Young girls do not fight back and do what the supervisors tell them to do. There are no unions in the factories because they are not responsible for apprentices!

Working conditions / labour law violations

  • Night work
  • Girls often have no day off, work 7 days a week
  • No payment for overtime, the girls are simply deployed as needed, non-transparent payment, unclear which deductions are made for what.
  • No holidays (the women are allowed to go home for 1-2 days only twice a year)
  • Overtiredness due to overtime and night shifts. One woman said "They give us a shot when we're tired and not working well".
  • Bad food. Many girls are malnourished, suffer from anaemia
  • Work under permanent pressure, girls hardly have time to go to the toilet, every course is noted down, no one is allowed to stay away too long. When she goes to the toilet, her colleague has to take over her work, which puts even more pressure on her.
  • Many girls do not have periods (one woman reported that she worked in a spinning mill from 16-19 years and only after she ended her work, she started having her period) or they are very irregular. All of them complained of stomach aches, not only during their periods. As they are not allowed to leave the factory, the supervisors give them medicine if they are in need.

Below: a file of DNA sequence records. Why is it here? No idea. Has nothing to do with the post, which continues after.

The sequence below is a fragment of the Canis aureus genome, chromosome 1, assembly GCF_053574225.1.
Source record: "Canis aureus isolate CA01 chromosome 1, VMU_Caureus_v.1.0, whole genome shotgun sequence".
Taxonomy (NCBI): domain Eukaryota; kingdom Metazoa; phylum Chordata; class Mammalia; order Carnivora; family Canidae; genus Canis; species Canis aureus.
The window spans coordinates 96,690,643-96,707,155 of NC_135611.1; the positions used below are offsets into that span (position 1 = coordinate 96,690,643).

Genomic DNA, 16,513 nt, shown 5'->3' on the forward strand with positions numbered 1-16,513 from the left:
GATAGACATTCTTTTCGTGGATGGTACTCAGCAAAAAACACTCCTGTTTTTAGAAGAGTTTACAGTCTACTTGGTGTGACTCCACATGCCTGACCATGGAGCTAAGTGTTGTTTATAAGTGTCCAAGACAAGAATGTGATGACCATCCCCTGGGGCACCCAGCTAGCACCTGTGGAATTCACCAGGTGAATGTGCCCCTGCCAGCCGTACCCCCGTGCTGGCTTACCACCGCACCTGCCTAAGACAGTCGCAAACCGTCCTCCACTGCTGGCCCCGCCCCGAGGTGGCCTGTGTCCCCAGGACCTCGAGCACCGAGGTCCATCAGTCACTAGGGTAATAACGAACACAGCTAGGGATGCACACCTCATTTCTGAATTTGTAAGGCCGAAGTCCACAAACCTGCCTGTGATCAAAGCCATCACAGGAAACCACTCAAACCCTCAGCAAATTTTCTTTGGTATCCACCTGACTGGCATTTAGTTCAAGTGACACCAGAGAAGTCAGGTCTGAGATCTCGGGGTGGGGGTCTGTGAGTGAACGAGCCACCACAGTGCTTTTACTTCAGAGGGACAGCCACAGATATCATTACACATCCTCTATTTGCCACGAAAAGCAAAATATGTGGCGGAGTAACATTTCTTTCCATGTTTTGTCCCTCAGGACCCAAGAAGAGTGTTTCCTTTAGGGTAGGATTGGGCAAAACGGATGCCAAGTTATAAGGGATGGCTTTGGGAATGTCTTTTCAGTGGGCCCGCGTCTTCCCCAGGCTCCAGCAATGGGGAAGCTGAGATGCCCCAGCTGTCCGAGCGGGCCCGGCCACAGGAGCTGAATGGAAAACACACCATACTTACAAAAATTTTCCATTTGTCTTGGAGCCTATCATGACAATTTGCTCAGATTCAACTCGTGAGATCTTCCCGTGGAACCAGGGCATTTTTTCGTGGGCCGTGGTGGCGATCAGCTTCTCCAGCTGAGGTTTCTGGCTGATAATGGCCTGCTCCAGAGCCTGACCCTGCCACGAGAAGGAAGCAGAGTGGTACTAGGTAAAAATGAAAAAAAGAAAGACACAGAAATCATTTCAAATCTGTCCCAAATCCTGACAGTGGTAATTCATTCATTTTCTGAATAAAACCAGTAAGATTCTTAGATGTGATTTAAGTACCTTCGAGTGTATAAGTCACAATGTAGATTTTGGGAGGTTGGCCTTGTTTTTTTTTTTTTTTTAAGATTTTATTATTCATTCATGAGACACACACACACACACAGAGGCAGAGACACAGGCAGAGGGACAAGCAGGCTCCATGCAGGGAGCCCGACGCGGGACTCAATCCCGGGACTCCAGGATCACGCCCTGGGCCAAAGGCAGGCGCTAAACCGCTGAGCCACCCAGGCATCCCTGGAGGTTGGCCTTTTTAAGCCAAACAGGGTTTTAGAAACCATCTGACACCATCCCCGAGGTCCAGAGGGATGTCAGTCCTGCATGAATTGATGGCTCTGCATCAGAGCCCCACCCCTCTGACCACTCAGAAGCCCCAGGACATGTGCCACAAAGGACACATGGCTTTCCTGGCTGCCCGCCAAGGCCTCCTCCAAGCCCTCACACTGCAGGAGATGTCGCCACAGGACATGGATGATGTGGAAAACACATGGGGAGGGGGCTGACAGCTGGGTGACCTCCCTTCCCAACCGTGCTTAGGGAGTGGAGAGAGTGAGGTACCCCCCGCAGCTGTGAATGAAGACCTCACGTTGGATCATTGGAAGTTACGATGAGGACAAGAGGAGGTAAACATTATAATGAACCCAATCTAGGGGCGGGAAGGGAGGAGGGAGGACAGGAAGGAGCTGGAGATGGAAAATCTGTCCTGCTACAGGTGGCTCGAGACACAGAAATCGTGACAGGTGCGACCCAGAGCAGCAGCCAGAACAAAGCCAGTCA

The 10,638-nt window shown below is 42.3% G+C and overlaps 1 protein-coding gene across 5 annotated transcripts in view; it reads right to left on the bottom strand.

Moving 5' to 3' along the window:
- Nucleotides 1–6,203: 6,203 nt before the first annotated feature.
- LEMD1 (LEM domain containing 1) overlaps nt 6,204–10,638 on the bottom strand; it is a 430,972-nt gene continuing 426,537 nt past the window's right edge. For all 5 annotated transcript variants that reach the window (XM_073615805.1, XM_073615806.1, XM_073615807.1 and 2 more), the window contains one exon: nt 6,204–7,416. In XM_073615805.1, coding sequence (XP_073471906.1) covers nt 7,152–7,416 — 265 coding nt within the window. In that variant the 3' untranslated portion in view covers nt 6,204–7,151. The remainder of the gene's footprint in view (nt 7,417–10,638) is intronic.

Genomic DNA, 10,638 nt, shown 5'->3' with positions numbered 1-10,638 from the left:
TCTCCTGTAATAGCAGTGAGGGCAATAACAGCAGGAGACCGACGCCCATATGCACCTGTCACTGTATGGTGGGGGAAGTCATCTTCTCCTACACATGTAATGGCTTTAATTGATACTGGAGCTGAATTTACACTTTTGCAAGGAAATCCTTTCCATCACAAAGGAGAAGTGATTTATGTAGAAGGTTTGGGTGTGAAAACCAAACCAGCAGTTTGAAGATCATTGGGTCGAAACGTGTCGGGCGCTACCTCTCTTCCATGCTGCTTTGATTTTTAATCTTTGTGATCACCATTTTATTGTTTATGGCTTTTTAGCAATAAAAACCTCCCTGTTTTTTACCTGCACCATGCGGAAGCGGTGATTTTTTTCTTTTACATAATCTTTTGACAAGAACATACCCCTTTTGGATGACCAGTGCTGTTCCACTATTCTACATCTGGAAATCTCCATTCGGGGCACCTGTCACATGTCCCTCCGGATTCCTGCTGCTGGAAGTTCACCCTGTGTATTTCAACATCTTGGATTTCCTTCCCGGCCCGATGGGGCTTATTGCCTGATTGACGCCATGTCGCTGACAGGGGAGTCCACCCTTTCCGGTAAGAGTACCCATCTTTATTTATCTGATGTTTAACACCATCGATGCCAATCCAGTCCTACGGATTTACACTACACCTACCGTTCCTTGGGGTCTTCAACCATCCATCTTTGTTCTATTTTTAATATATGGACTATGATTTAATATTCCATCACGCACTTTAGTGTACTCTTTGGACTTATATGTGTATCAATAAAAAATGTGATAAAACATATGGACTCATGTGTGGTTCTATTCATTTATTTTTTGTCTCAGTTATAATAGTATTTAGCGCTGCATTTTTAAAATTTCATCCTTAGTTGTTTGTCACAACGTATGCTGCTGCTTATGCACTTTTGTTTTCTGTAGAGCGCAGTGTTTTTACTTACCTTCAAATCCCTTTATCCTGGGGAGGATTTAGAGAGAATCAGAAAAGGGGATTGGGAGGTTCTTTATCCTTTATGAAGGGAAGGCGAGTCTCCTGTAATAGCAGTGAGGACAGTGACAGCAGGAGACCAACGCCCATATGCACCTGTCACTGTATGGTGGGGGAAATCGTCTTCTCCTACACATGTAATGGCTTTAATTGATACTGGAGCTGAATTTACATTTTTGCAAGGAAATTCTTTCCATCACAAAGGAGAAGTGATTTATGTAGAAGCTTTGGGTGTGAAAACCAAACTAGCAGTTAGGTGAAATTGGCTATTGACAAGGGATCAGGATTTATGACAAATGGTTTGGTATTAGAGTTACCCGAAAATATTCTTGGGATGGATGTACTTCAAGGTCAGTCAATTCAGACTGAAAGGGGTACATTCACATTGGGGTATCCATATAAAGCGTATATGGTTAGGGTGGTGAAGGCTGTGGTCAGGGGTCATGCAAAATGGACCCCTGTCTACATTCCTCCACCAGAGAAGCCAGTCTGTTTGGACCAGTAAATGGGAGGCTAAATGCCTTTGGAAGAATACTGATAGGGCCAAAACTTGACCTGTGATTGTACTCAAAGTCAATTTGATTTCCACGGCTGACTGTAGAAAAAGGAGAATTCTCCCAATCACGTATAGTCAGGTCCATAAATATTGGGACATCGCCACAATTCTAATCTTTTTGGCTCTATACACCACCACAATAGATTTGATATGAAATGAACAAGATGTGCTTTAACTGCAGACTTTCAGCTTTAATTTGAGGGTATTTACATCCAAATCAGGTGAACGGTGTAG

• A woman reports: Only if she shows her sanitary napkin with blood to prove that she has her period, she will be allowed to take a longer break.
  • Anyone who is late will have a full day's pay deducted.
  • There are no doctors in the spinning mills, not even a nurse
  • Many women develop allergies on their hands
  • Insults are frequent and sexual harassment also occurs. Supervisors are all men.
  • Women are at the mercy of the supervisors' arbitrariness: he can assign them heavy work if she does not do well with him.
  • Suicides do happen. Some girls can no longer endure the working and living conditions.
  • Rapes do happen. In one case a girl didn't come back to the bedroom after the night shift, others were looking for her. It was said that she had a minor injury and was in hospital, the next day she was dead without an official investigation.

Payment (status 2013):

The girls receive less than the minimum wage. If a minimum wage was paid, the girls would receive 2446,- Euro after three years: 196,- Rs/day x 26 days = 5096,- Rs/month x12 = 61.152 x 3 years= 183.456 Rs (= 2446,- EUR) But in fact they only receive: 1200,- Rs (46,- Rs./day) after deduction of costs for accommodation and food x 12 months = 14.400,- x 3 years= 43.200,- Rs (= 576,- EUR) plus 30.000,- Rs lumpsum (394,- EUR) = 970,-EUR 

So: Instead of 2446,- EUR, the girls receive 970,- EUR after 3 years of hard work.

Demands of the NGOs in Tamil Nadu

  1. Abolition of the Sumangali system
  2. No employment of young people under the age of 18 on the pretext of an apprenticeship
  3. No night work for young women
  4. Introduction of a committee against sexual harassment in every factory according to the recently (2013) passed law
  5. Increase of the minimum wage for apprentices from 196 Rs/day (EUR 2.61) to 300 Rs/day (EUR 4)
  6. Punishment of dealers who make false promises to the girls or their parents about working in the spinning mills and receive a commission per girl from the factory (Rs. 2,000)